She rested her chin on her breastbone, allowing her neck to relax. It had been her sister Violet’s idea to consult the local Kattadiya. Violet, her elder sister, believed in all that hocus-pocus, and she’d convinced Bernard to summon the idiot to avoid a family calamity.
‘What harm could there possibly be?’ she’d overheard Violet whisper to Bernard. ‘It’s better than admitting her to Angoda. That place is for actual pissas. My sister is not that crazy.’
The Kattadiya had arrived early in the morning, bumping along in a bullock cart, which he left near the zinnias. Frances watched from behind the patio fly-screen door as the bull munched on an assortment of her precious flowers and defecated at the same time. She hadn’t been called outside to join the trio; the man spoke in hushed tones to Violet and Bernard. Occasionally, brows furrowed, all three of them glanced up at her.
After slurping a condensed-milk tea and crunching a gingernut biscuit, he’d cocooned her away in the master bedroom. Once closeted off, separated from her family, the man decided to take liberties. The Kattadiya pulled down Frances’s sari-pallu, shoving his calloused hands under her hatte and all over her bare breasts, pinching her nipples hard between his cold fingers. Her thoughts pirouetted. Yet her body remained still and stiff with worry.
‘Actually, I know your problem so well,’ he’d hissed as his lips brushed against her right ear and the tip of his tongue flickered out, just like a katussa. The Kattadiya’s breath, rancid from the combination of betel nut and milk tea, fouled the air.
Afterwards, he unlocked the bedroom door, announcing to the waiting family that a brain infection was the cause of Frances’s apparition. His words loitered, polluting the living room. ‘The nona’s mind is wandering all over the place. But don’t worry, I can fix it. I will need a few private visitations with Madam Frances.’ Puffing up his puny, concave chest, he assured her gullible family that his uniquely prepared tonic and the accompanying mantram, which Frances had to recite, would cure her. Frances had watched the interchange in mute fascination.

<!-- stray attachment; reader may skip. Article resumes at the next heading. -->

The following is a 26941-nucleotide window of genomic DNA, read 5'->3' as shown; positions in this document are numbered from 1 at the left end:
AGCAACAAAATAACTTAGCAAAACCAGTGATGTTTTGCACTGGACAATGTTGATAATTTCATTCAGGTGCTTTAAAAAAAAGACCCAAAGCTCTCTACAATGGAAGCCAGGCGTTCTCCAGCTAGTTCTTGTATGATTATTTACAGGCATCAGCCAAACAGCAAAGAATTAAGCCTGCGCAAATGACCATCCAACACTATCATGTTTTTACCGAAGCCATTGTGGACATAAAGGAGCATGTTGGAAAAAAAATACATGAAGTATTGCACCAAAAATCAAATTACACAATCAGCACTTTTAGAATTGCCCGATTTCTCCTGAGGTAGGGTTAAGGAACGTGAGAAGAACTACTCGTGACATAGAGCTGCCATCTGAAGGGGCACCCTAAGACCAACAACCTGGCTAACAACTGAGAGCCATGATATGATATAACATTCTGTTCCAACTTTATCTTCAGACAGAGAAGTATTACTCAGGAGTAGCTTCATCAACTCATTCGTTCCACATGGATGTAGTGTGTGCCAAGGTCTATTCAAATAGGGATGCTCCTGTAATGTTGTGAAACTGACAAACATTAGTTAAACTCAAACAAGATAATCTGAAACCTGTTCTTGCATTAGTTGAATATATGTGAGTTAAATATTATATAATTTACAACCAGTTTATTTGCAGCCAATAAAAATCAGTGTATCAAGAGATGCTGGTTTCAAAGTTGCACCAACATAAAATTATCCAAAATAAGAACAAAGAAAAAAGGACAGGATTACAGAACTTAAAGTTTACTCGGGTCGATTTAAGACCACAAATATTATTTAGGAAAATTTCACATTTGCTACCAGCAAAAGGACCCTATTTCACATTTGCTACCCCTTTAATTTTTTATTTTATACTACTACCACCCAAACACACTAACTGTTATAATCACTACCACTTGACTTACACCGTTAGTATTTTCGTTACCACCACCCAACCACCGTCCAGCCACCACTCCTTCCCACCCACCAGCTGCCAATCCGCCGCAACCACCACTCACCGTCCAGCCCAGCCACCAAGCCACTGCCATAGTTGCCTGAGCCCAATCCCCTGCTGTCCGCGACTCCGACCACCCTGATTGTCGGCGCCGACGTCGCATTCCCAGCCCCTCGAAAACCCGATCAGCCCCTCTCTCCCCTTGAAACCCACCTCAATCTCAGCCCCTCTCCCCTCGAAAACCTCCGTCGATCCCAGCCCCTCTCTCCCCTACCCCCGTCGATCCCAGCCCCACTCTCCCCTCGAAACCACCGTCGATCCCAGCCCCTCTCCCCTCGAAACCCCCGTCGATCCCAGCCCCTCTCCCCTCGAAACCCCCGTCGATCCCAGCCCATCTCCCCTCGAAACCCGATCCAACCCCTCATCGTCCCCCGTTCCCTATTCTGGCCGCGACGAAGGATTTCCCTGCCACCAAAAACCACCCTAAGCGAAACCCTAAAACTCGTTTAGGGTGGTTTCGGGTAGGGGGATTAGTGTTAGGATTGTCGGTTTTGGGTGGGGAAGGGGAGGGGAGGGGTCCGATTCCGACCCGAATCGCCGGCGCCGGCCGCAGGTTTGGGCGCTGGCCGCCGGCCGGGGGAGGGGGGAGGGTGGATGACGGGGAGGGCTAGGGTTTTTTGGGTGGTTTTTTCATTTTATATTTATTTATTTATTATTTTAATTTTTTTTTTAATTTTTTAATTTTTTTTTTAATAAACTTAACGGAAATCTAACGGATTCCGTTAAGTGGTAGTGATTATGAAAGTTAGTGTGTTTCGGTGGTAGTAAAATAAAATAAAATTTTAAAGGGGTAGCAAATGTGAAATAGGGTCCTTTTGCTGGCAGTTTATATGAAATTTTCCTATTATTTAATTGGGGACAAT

‘You’re quite confident, then?’ Bernard asked.
‘Of course, sir. One hundred per cent. Guaranteed,’ the Kattadiya declared, swaying his head rhythmically from side to side. With a look of rabid kindness, he’d pulled out a dark-green glass bottle and a grubby note from his cadjan basket. The fool gave the bottle a theatrical shake in the air, before solemnly handing it to Bernard.
‘Make sure Madam drinks this tonic five times a day and chants the mantram, written down here, at least ten times per day. I will come back in two days’ time to check on everything,’ he had said, watching Frances from beneath his hooded eyes.
By the time Frances looked up, the creature had vanished without a sound. It had left in its wake a silvery snail trail, long and luminous in the velvet night. ‘Ah! Thank God! The saliva!’ she murmured triumphantly, reaching over to scoop some of the shimmery residue with her left index finger. Frances felt relieved when she touched a wet, slimy globule.
Holding the finger out in front, she pulled up her underpants with her right hand. Impatient to return to the house, she rushed towards the patio. Like those of the creature, her eyes had adapted to the blanket of darkness; Frances forgot about the flashlight hidden in her armpit. In her haste, she dropped it, shattering the glass lens. Ignoring it, she stepped around the shards, anxious to inform Bernard that the Kattadiya’s potion was working. Maybe the fellow wasn’t a useless ras thiyadu karaya after all. Frances was baffled though, as she hadn’t swallowed the fructivorous jungle-green liquid; she’d been pouring it onto the zinnias at various intervals. Perhaps even handling the concoction was sufficient for it to work. She intended to show Bernard the dog’s saliva on her finger: ample proof that the creature was not an apparition.
Frances felt radiant like the stars she’d been counting. The infection was getting better; soon it would be gone altogether. One last time she turned hopefully towards the zinnias and the hibiscus hedge where she’d seen the black dog. The creature hadn’t returned. The broken flashlight was now blinking rapidly on and off in the blackness. Its light bounced around wildly in the trampled zinnia patch.
*Kattadiya: exorcist/witch doctor/demon expert
Mesh Tennakoon is a Melbourne writer who is working on a book of short stories that explore brief yet significant moments. ‘Kattadiya’ is from this collection. Mesh is studying creative writing at Deakin University.